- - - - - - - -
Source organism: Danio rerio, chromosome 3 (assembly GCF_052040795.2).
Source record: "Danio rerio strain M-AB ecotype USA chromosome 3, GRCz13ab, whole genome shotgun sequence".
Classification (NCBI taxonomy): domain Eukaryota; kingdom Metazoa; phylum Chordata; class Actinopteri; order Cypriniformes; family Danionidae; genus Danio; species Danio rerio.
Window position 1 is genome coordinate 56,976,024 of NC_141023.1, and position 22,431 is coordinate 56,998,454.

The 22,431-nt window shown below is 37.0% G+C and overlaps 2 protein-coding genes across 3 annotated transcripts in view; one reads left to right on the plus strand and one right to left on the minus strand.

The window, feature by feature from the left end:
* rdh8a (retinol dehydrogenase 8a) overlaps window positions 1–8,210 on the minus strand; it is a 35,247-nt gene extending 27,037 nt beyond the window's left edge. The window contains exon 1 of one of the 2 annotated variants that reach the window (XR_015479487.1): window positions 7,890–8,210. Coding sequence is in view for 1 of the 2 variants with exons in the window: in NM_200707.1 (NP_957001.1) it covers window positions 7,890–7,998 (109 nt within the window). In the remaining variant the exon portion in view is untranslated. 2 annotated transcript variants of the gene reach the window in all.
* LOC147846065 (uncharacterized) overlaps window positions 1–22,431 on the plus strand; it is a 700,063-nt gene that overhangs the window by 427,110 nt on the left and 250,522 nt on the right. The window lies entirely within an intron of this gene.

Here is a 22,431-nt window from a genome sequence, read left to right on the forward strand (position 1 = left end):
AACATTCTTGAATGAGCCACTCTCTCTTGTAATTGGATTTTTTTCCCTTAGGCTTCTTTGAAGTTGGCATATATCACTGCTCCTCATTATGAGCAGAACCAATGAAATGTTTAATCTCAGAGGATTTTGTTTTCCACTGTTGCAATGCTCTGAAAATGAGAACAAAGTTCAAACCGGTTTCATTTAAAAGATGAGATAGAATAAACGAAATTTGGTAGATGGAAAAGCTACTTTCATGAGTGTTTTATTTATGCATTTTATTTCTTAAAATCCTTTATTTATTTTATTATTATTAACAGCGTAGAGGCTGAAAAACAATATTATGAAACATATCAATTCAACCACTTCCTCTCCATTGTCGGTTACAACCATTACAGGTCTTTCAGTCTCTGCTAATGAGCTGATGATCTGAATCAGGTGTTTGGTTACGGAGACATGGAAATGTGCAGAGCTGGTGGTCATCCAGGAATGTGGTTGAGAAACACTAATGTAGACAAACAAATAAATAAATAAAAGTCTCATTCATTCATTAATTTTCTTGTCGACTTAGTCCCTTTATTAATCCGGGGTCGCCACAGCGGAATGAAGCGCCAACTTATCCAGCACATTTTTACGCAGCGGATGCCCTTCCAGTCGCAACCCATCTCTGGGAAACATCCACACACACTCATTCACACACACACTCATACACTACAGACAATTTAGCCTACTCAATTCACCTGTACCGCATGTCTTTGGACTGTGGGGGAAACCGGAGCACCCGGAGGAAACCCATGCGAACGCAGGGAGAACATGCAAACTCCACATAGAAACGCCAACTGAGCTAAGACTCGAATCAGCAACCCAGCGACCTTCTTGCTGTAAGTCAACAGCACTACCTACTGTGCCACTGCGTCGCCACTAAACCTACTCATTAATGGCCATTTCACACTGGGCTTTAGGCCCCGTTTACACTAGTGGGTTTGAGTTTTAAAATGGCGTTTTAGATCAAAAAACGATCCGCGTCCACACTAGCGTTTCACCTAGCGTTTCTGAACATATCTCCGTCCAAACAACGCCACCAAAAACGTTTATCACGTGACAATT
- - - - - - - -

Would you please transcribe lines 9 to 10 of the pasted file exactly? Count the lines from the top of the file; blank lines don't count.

Here is a 22,431-nt window from a genome sequence, read left to right on the forward strand (position 1 = left end):
AACATTCTTGAATGAGCCACTCTCTCTTGTAATTGGATTTTTTTCCCTTAGGCTTCTTTGAAGTTGGCATATATCACTGCTCCTCATTATGAGCAGAACCAATGAAATGTTTAATCTCAGAGGATTTTGTTTTCCACTGTTGCAATGCTCTGAAAATGAGAACAAAGTTCAAACCGGTTTCATTTAAAAGATGAGATAGAATAAACGAAATTTGGTAGATGGAAAAGCTACTTTCATGAGTGTTTTATTTATGCATTTTATTTCTTAAAATCCTTTATTTATTTTATTATTATTAACAGCGTAGAGGCTGAAAAACAATATTATGAAACATATCAATTCAACCACTTCCTCTCCATTGTCGGTTACAACCATTACAGGTCTTTCAGTCTCTGCTAATGAGCTGATGATCTGAATCAGGTGTTTGGTTACGGAGACATGGAAATGTGCAGAGCTGGTGGTCATCCAGGAATGTGGTTGAGAAACACTAATGTAGACAAACAAATAAATAAATAAAAGTCTCATTCATTCATTAATTTTCTTGTCGACTTAGTCCCTTTATTAATCCGGGGTCGCCACAGCGGAATGAAGCGCCAACTTATCCAGCACATTTTTACGCAGCGGATGCCCTTCCAGTCGCAACCCATCTCTGGGAAACATCCACACACACTCATTCACACACACACTCATACACTACAGACAATTTAGCCTACTCAATTCACCTGTACCGCATGTCTTTGGACTGTGGGGGAAACCGGAGCACCCGGAGGAAACCCATGCGAACGCAGGGAGAACATGCAAACTCCACATAGAAACGCCAACTGAGCTAAGACTCGAATCAGCAACCCAGCGACCTTCTTGCTGTAAGTCAACAGCACTACCTACTGTGCCACTGCGTCGCCACTAAACCTACTCATTAATGGCCATTTCACACTGGGCTTTAGGCCCCGTTTACACTAGTGGGTTTGAGTTTTAAAATGGCGTTTTAGATCAAAAAACGATCCGCGTCCACACTAGCGTTTCACCTAGCGTTTCTGAACATATCTCCGTCCAAACAACGCCACCAAAAACGTTTATCACGTGACAATT